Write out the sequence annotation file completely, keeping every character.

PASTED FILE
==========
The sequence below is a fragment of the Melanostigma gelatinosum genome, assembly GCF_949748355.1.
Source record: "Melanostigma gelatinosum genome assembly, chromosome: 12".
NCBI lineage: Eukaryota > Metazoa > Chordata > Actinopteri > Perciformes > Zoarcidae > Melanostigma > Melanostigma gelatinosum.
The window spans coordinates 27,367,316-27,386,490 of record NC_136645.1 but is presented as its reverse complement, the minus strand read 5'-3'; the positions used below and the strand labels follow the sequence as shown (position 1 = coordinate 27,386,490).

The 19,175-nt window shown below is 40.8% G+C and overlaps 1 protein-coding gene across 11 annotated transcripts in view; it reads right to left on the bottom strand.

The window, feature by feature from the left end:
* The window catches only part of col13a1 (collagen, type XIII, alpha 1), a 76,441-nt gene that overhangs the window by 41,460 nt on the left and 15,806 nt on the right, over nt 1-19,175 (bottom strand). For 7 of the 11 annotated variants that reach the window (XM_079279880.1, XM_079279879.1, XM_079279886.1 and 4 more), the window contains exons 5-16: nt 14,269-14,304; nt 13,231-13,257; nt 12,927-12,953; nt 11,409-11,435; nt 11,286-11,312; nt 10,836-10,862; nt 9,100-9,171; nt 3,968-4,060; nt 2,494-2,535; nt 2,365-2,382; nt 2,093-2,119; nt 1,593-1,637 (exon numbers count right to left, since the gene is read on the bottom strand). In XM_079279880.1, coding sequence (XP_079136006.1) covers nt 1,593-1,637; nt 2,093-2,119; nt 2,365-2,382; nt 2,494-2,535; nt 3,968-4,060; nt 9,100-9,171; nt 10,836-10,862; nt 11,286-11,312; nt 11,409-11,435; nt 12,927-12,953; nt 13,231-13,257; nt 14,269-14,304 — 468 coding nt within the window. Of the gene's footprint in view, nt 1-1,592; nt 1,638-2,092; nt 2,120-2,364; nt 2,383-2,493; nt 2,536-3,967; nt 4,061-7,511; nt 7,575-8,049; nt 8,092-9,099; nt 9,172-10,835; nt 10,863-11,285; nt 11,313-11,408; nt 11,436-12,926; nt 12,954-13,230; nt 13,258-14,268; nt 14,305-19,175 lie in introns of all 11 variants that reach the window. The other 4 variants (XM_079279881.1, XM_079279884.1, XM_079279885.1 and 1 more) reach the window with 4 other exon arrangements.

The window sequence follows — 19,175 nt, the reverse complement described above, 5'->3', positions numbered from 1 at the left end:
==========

The sequence below is a fragment of the Melanostigma gelatinosum genome, assembly GCF_949748355.1.
Source record: "Melanostigma gelatinosum genome assembly, chromosome: 12".
NCBI lineage: Eukaryota > Metazoa > Chordata > Actinopteri > Perciformes > Zoarcidae > Melanostigma > Melanostigma gelatinosum.
The window spans coordinates 27,367,316-27,386,490 of record NC_136645.1 but is presented as its reverse complement, the minus strand read 5'-3'; the positions used below and the strand labels follow the sequence as shown (position 1 = coordinate 27,386,490).

The 19,175-nt window shown below is 40.8% G+C and overlaps 1 protein-coding gene across 11 annotated transcripts in view; it reads right to left on the bottom strand.

The window, feature by feature from the left end:
* The window catches only part of col13a1 (collagen, type XIII, alpha 1), a 76,441-nt gene that overhangs the window by 41,460 nt on the left and 15,806 nt on the right, over nt 1-19,175 (bottom strand). For 7 of the 11 annotated variants that reach the window (XM_079279880.1, XM_079279879.1, XM_079279886.1 and 4 more), the window contains exons 5-16: nt 14,269-14,304; nt 13,231-13,257; nt 12,927-12,953; nt 11,409-11,435; nt 11,286-11,312; nt 10,836-10,862; nt 9,100-9,171; nt 3,968-4,060; nt 2,494-2,535; nt 2,365-2,382; nt 2,093-2,119; nt 1,593-1,637 (exon numbers count right to left, since the gene is read on the bottom strand). In XM_079279880.1, coding sequence (XP_079136006.1) covers nt 1,593-1,637; nt 2,093-2,119; nt 2,365-2,382; nt 2,494-2,535; nt 3,968-4,060; nt 9,100-9,171; nt 10,836-10,862; nt 11,286-11,312; nt 11,409-11,435; nt 12,927-12,953; nt 13,231-13,257; nt 14,269-14,304 — 468 coding nt within the window. Of the gene's footprint in view, nt 1-1,592; nt 1,638-2,092; nt 2,120-2,364; nt 2,383-2,493; nt 2,536-3,967; nt 4,061-7,511; nt 7,575-8,049; nt 8,092-9,099; nt 9,172-10,835; nt 10,863-11,285; nt 11,313-11,408; nt 11,436-12,926; nt 12,954-13,230; nt 13,258-14,268; nt 14,305-19,175 lie in introns of all 11 variants that reach the window. The other 4 variants (XM_079279881.1, XM_079279884.1, XM_079279885.1 and 1 more) reach the window with 4 other exon arrangements.

The window sequence follows — 19,175 nt, the reverse complement described above, 5'->3', positions numbered from 1 at the left end: